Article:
Georgia law provides that the court must decide the child custody and parenting time arrangement that will best promote a child’s welfare and happiness.
Georgia law states that a close parent-child relationship for both parents and continuity in the child’s life are in the child’s best interest. Ideally, you and your spouse should consider the age and temperament of the child and the parents’ work schedules when creating a schedule that works best for your family.
Like legal custody, primary physical custody can be awarded to one parent or designated as joint. If you and your spouse are unable to work out a parenting time schedule, the court will do it for you.
Most parents want significant access to, or custody of, their child and most couples do share physical custody of their children. Parents often refer to this shared custody arrangement as joint custody. However, the legal term “joint custody,” describes only those situations where parents have almost exactly equal parenting time (physical custody) with a child. Joint custody is possible in some, but not all, situations and must be in the child’s best interest. In many situations an 50/50 split of parenting time is either not feasible (families where one parent travels extensively for work) or it may not be in the best interest of the children (such as in families with very young children) so joint physical custody is not appropriate. In these situations, one parent will have physical custody of a child more than 50% of the time and, therefore, would be said to have “primary” physical custody of that child.
If you and your spouse cannot agree on this designation you can ask a court to decide for you. When determining whether one parent should be designated as the primary physical custodian, the court considers how much time a child will spend with each parent and which parent wakes the child up for school, helps him/her get ready, provides meals, does bath time, takes the child to doctor’s appointments, is at parent teacher events, etc. The court can factor into its decision any information presented by the parties if the court finds that information to be relevant to the issues of child custody and parenting. Georgia law also provides a list of factors that the court can consider. These factors include, but are not limited to:
The physical and legal custodial designations and the actual day to day schedule for time with each parent are incorporated into a Parenting Plan which is required in any Georgia divorce with minor children. Parenting plans have mandatory language and conditions and generally share the same format. In Georgia, almost every parenting plan contains the following language:
“If the parties cannot otherwise agree during the term of this parenting plan, the non-custodial parent, or in joint custodial arrangements, the mother or father shall have at a minimum the following parenting time….”
It is important to remember when you are negotiating the terms of your parenting plan that even after you have hammered out the details, signed the agreement, and it has been filed with the court, you and your spouse can still agree to parent and share time with your children as you see fit. You are still parents and can decide what is best for your children regardless of what you agreed to in the parenting plan.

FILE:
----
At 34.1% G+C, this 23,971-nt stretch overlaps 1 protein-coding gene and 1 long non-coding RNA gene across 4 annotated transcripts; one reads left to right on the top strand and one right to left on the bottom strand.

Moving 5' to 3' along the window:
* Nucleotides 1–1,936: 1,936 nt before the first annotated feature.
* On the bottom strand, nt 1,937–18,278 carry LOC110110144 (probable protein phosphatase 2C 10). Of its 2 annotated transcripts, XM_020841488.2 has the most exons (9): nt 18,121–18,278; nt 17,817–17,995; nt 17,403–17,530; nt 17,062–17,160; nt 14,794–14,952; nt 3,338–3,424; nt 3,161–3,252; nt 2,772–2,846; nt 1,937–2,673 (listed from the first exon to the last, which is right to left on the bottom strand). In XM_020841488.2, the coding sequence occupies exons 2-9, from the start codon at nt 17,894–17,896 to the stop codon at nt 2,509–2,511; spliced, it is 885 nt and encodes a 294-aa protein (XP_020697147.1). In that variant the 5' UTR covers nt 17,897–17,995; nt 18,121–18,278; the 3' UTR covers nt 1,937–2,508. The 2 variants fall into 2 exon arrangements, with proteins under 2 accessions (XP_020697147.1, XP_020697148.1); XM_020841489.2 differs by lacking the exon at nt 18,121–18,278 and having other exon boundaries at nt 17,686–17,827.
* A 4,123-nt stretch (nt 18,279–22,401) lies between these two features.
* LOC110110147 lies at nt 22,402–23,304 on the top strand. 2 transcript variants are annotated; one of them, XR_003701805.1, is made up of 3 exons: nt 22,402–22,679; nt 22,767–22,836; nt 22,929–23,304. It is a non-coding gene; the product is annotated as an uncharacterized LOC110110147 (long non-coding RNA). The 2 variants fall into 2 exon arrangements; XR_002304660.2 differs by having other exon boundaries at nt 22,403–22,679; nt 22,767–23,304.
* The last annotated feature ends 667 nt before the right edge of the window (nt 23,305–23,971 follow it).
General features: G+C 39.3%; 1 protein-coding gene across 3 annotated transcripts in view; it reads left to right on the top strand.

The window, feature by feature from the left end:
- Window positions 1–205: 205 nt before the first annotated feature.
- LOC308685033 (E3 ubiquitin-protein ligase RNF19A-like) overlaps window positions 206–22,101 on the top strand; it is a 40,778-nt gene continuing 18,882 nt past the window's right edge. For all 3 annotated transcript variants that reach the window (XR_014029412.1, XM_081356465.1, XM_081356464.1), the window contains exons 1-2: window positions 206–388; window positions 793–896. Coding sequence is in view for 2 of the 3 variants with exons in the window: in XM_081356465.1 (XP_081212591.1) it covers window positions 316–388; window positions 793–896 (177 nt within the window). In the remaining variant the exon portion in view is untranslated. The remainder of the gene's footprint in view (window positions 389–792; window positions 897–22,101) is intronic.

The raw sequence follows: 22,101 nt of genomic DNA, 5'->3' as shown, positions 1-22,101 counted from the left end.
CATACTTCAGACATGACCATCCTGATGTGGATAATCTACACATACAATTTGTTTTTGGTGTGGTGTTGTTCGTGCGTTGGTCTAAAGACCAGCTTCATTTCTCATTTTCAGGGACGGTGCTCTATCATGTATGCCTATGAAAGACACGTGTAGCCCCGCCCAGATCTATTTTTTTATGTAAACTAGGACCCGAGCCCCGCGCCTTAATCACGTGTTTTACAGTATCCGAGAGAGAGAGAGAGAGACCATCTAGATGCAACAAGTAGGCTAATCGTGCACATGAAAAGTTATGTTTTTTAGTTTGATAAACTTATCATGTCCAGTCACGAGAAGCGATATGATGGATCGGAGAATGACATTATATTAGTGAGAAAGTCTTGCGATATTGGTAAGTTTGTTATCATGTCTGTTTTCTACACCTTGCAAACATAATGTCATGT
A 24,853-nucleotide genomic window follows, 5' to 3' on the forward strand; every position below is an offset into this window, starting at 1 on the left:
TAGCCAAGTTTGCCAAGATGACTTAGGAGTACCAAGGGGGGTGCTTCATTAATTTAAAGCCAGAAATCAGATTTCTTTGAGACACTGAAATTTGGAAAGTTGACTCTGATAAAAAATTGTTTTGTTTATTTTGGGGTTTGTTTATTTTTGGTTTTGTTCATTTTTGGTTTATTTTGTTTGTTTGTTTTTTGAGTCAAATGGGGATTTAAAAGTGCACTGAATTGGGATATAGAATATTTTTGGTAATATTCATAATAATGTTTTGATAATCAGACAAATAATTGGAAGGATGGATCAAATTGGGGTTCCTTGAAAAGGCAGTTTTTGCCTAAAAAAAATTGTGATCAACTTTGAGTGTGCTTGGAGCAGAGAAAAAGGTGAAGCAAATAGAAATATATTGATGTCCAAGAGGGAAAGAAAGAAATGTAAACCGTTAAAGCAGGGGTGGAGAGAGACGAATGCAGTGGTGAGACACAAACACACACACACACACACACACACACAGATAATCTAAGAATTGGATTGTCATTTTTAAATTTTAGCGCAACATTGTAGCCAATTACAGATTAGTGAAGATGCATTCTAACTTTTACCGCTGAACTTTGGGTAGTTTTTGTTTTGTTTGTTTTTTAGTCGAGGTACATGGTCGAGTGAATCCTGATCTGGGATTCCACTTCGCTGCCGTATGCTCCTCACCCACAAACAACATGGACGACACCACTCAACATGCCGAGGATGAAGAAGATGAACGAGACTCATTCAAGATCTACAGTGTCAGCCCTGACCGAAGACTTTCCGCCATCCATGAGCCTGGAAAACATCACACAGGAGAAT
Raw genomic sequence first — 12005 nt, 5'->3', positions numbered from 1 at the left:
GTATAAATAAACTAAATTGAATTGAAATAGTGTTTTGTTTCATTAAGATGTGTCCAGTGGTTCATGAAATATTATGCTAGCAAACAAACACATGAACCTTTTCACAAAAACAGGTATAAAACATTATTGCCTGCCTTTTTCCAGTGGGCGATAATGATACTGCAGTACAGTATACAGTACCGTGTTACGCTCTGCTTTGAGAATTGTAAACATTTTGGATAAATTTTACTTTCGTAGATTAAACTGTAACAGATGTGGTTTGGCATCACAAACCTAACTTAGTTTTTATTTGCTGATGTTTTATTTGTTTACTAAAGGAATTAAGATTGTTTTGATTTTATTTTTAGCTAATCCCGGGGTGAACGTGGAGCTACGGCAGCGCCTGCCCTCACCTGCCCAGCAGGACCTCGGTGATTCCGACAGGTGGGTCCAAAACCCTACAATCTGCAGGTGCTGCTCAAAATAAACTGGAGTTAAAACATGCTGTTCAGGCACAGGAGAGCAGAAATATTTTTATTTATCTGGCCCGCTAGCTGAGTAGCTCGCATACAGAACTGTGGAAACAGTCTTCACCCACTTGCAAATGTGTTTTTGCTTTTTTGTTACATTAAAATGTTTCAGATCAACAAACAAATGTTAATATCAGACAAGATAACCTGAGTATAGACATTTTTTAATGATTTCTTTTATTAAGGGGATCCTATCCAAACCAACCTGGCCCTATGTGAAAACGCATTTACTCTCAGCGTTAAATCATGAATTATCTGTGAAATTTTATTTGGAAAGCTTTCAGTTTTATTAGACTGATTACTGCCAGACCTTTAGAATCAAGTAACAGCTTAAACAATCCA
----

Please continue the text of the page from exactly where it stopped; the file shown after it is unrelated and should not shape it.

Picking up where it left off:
The best parenting plans are often signed and then put away in a drawer. Ideally the parents are able to manage day to day without constantly referring to the parenting schedule and rules. It might sound like a fantasy, but it is an achievable goal. The parenting plan can serve as the baseline agreement that either spouse can point to if the other spouse is not carrying their weight or consistently asks for last minute changes.
Parenting plans are required to state when a child will be in each parent’s physical care by designating where the child will spend each day of the year. The plan can, and usually does, include how holidays, birthdays, vacations, school breaks, and other special occasions will be spent with each parent. When necessary, transportation arrangements, how the child will be exchanged between the parents, the location of the exchange, and who will pay for any transportation costs can also be specified.
A good parenting plan creates consistency and is based on the circumstances at the time of the divorce. However, no parenting plan can anticipate every future event. Parenting plans are modifiable for that very reason – if circumstances change materially then you can agree to modify the plan or go back to the court and ask for the plan to be modified by a judge.
There is no legislatively mandated parenting schedule in the state of Georgia. When you hear the phrase “standard schedule” it refers to the 70/30 schedule presumed under the child support calculator which has historically been parenting time from 6 p.m. Friday to 6 p.m. Sunday every other weekend for the non-custodial parent.
Since there is no standard custodial schedule, parents may look at work schedules, stability, ability to provide, and at a certain age, the child’s preference may also be considered. As more dual income families share parenting responsibilities while juggling work schedules, a 60/40 or 50/50 parenting time split is becoming more common.
Current studies indicate that the amount of conflict between parents seems to be more closely linked to a child’s stress, anxiety, and unhappiness than how many nights per week that child spends with each parent. It just comes down to what works best for your child. We have included some sample parenting time provisions in Child Custody Common Compromises which is included with the Parenting Plan. Seeing examples of what other families have agreed to may help you determine what is right for your child.
Ultimately coming up with a workable parenting plan is often a better goal than coming up with a perfect parenting plan. A workable parenting plan puts the best interests of your children at the forefront, but also allows for accommodation of the needs or constraints of one or both parents. A plan that is clear and specific works best. Too much flexibility can cause uncertainty and lead to time spent in court when the parties disagree. If you take the time now to lay out the ground rules it will provide clarity for parents and children, but still allow for cooperation between the parents if they are capable of it.
There are many wonderful therapists, social workers, and child specialists who help couples determine what parenting time schedule will be best for their children. Frequently, spouses will work out a parenting time schedule together with a therapist and then incorporate that schedule into the parenting plan document filed with the court.